Relinking a Multi-Page Web Document

When you need some help getting your web pages back in order, have the computer do it for you.
Identifying Links

How does relink find the HTML links in a web page? It does so by looking for particular patterns on lines containing a hypertext link. relink will scan through an HTML file looking for the pattern /href\s*=/i which matches the letters href followed by zero or more spaces followed by an equal sign. The i at the end of the pattern allows matching without regard to upper and lower case. Lines matching this pattern contain a hypertext link and are possible candidates for updating.

Once a line containing a link is found, a list of link-specific patterns is tested against that line. If a match is found, that hypertext link is updated with information obtained from the links file, and the scanning process continues on the rest of the file. For this process to work, it is important that each hypertext link fit alone on a single line of text. Also, link-specific patterns must be chosen that do not occur normally in the body of the document. If a link-specific pattern should accidently appear on the same line as an unrelated link in the document body, relink will automatically (and incorrectly) update that unrelated link.

I use small GIF files for the next and previous icons, so the link-specific patterns next.gif and prev.gif are good choices for my pages (and since I wrote relink, these are the defaults). You can override these defaults in the links, if your links look significantly different. If there are no unique patterns identifying your links, you can add an HTML comment to the link line and use that as a pattern.

The LINKS File

We have seen a few simple examples of a links file in the discussion above. In addition to page order, you can also specify user-defined link patterns using the following line:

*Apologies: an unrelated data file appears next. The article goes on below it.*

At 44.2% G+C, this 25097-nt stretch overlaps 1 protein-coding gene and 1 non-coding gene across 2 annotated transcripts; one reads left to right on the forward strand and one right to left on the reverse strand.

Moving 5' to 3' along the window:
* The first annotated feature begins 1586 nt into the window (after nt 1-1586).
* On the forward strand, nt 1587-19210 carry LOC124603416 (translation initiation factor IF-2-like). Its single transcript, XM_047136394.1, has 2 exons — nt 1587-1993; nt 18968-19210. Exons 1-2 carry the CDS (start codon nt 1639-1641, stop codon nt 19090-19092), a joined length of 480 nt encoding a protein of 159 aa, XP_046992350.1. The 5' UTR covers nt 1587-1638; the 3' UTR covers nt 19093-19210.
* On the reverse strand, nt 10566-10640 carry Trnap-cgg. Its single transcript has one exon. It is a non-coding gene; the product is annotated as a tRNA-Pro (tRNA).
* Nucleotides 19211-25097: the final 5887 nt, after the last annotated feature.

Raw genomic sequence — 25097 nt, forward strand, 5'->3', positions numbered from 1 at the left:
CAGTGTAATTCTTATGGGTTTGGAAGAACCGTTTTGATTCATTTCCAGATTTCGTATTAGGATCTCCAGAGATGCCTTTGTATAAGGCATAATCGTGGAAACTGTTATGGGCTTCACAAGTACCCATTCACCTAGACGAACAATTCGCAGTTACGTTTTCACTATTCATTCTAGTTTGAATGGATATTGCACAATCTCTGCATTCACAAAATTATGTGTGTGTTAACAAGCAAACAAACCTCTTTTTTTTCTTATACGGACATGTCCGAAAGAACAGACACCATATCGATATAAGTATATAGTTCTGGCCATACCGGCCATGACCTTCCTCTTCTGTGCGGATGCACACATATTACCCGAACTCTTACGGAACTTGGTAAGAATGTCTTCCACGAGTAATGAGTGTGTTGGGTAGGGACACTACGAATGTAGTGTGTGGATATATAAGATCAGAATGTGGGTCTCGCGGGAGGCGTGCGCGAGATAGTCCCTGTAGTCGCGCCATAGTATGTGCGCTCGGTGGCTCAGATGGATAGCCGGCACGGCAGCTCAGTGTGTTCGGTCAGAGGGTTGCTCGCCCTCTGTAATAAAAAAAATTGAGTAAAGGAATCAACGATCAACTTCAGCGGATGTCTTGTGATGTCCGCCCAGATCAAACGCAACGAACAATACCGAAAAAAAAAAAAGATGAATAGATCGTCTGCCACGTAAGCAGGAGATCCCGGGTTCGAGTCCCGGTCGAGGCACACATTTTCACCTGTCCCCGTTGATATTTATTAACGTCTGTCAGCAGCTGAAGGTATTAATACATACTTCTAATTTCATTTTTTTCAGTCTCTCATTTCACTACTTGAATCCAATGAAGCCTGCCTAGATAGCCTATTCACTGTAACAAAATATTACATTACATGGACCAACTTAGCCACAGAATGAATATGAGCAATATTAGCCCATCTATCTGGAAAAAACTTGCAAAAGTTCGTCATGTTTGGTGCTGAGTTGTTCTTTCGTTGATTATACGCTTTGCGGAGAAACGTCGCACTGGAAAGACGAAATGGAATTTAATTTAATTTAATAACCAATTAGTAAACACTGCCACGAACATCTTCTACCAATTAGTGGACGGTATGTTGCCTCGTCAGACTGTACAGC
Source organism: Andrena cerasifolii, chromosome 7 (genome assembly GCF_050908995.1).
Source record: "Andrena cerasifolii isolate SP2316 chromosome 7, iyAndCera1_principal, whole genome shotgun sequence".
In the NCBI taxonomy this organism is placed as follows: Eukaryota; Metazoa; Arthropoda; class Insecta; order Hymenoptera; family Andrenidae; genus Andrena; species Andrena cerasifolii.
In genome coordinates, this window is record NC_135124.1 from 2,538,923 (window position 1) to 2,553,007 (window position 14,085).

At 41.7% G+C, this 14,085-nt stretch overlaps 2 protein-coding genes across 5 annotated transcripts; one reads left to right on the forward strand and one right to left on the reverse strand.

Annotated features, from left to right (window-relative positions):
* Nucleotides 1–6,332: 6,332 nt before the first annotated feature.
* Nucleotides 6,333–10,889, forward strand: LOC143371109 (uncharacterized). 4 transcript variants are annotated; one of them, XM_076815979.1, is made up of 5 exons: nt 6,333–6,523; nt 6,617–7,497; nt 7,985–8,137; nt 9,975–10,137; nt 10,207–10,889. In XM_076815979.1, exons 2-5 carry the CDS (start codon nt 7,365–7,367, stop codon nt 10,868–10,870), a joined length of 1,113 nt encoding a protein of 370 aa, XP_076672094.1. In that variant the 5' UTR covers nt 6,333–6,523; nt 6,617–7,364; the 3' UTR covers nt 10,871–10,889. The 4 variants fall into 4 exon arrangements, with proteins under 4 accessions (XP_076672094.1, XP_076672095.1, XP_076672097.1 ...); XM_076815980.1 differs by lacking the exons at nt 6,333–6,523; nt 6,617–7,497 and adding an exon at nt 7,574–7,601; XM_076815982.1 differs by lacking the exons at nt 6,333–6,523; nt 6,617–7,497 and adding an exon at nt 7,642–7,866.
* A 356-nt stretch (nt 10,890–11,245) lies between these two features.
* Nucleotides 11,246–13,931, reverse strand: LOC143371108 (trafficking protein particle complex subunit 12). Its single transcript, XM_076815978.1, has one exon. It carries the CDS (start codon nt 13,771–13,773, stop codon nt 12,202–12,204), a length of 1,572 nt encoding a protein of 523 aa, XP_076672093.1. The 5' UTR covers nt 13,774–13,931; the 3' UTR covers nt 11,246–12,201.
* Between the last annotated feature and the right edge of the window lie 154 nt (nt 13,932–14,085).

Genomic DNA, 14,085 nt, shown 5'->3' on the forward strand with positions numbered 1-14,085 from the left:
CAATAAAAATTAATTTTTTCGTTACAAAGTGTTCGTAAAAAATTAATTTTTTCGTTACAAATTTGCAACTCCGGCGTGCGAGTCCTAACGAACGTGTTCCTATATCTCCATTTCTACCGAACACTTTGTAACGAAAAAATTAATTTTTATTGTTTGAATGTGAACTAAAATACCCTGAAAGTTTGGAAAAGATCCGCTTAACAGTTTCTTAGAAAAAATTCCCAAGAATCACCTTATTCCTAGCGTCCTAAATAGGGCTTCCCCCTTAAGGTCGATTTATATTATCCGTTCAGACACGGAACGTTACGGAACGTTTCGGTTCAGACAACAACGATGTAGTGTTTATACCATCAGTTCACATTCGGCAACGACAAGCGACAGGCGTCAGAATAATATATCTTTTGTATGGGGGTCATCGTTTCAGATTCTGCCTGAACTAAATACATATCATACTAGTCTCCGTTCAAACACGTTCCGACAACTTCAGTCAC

link: linkname pattern

The linkname identifies the type of link (next, prev, index, or anything you can think of). The pattern is a string of characters that must appear on every link of that type. You may override the next, prev, toc (table of contents) and up links that relink normally works with, and you may define your own links here.

A table of contents file may be identified using the line:

tocfile: tocname

Links identified with the toc link pattern will generate a link to this file. Unfortunately, relink will not update the table of contents with new page orders, so you have to edit the table of contents manually to keep it up to date. Perhaps a future version of relink can address this problem.

Nested pages can be specified by using a { on a line by itself to start a nested list and a } to end a nested list. The page immediately preceding the nested list is called the parent page. The first and last page of a nested list point to the parent page in there prev and next links. In addition, each nested page will have an up link to the parent page. The next link of the parent page will skip over the nested list to the following page. (We assume that the parent page has explicit links into the nested list.)

And finally, separate lists of HTML files can be specified by using a line of dashes. next/prev links will not cross a line of dashes.

Summing Up

I have found relink to be a very useful script in dealing with web documentation, making it very easy to update pages in long documents without worrying about the details of manually adjusting the page links.

Jim Weirich is a software consultant for Compuware specializing in Unix and C++. When he is not working on his web pages, you can find him playing guitar, playing with his kids, or playing with Linux. Comments are welcome at jweirich@one.net or visit him at http://w3.one.net/~jweirich/.

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